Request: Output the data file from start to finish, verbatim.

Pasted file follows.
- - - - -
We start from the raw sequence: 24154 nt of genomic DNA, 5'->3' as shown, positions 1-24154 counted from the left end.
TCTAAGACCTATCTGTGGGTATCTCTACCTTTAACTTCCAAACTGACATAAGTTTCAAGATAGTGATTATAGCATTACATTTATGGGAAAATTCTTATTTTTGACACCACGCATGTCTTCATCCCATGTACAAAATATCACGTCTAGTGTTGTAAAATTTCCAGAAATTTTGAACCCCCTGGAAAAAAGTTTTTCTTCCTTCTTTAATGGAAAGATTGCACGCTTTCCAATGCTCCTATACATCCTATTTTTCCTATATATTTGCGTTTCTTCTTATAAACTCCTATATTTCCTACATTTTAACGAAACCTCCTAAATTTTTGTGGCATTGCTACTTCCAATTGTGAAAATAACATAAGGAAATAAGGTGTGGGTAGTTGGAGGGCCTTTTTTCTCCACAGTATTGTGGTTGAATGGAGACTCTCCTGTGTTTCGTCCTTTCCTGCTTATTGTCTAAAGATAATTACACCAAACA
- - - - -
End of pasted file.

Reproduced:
We start from the raw sequence: 24154 nt of genomic DNA, 5'->3' as shown, positions 1-24154 counted from the left end.
TCTAAGACCTATCTGTGGGTATCTCTACCTTTAACTTCCAAACTGACATAAGTTTCAAGATAGTGATTATAGCATTACATTTATGGGAAAATTCTTATTTTTGACACCACGCATGTCTTCATCCCATGTACAAAATATCACGTCTAGTGTTGTAAAATTTCCAGAAATTTTGAACCCCCTGGAAAAAAGTTTTTCTTCCTTCTTTAATGGAAAGATTGCACGCTTTCCAATGCTCCTATACATCCTATTTTTCCTATATATTTGCGTTTCTTCTTATAAACTCCTATATTTCCTACATTTTAACGAAACCTCCTAAATTTTTGTGGCATTGCTACTTCCAATTGTGAAAATAACATAAGGAAATAAGGTGTGGGTAGTTGGAGGGCCTTTTTTCTCCACAGTATTGTGGTTGAATGGAGACTCTCCTGTGTTTCGTCCTTTCCTGCTTATTGTCTAAAGATAATTACACCAAACA